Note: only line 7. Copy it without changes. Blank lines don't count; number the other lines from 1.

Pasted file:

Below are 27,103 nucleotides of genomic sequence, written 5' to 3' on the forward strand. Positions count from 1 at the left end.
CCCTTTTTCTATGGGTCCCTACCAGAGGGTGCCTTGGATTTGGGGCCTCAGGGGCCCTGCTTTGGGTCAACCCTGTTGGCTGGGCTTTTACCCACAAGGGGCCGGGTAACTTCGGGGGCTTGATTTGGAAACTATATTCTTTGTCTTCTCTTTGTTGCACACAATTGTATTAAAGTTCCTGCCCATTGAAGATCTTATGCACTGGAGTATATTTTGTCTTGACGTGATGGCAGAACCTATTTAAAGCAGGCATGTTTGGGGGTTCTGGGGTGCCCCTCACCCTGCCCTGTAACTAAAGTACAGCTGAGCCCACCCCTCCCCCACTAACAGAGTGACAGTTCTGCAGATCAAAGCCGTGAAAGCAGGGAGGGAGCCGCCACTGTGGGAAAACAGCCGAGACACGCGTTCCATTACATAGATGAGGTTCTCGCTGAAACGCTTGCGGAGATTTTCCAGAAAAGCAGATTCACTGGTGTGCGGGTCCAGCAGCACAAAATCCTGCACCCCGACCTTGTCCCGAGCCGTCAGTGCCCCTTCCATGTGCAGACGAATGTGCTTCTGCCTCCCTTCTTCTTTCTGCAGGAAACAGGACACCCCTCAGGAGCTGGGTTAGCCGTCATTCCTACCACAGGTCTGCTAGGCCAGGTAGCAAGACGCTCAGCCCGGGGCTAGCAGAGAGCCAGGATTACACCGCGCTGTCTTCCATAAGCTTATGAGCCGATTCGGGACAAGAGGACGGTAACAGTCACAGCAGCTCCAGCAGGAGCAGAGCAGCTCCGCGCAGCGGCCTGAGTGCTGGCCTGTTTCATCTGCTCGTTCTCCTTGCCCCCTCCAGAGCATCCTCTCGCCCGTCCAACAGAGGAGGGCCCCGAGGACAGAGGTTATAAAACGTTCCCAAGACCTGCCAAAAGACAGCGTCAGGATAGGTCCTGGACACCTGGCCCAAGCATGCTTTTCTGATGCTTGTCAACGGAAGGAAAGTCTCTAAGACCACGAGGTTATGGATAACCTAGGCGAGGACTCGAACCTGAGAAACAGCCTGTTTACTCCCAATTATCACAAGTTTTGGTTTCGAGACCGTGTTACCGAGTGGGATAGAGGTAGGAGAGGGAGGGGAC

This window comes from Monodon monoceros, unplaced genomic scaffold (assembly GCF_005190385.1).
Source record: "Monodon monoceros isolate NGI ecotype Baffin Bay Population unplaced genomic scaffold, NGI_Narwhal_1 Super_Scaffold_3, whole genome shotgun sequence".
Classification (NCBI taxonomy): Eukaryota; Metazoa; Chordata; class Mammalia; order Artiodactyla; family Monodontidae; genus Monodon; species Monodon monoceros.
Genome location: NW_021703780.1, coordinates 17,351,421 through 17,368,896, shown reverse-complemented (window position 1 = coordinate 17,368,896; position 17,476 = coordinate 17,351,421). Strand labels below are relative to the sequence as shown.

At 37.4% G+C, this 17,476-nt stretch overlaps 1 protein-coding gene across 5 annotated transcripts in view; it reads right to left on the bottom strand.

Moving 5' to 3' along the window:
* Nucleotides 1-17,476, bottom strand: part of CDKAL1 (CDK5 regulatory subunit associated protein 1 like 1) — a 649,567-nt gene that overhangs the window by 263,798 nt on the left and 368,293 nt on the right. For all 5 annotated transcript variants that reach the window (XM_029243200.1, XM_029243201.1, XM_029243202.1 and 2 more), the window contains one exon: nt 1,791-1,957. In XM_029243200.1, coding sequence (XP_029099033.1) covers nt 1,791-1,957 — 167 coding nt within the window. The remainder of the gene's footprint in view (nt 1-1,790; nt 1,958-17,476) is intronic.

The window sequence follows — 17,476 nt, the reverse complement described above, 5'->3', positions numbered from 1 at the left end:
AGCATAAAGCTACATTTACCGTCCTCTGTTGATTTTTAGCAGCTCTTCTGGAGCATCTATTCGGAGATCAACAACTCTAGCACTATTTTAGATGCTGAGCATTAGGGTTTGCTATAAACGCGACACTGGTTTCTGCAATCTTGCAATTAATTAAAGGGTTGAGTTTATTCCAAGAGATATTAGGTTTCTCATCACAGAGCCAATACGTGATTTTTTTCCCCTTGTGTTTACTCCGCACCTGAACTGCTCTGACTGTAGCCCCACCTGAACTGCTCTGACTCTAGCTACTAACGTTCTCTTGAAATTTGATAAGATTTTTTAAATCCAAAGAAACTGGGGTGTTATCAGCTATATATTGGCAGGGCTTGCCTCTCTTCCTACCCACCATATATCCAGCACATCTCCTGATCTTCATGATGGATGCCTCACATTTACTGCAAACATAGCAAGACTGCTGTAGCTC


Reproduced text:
At 37.4% G+C, this 17,476-nt stretch overlaps 1 protein-coding gene across 5 annotated transcripts in view; it reads right to left on the bottom strand.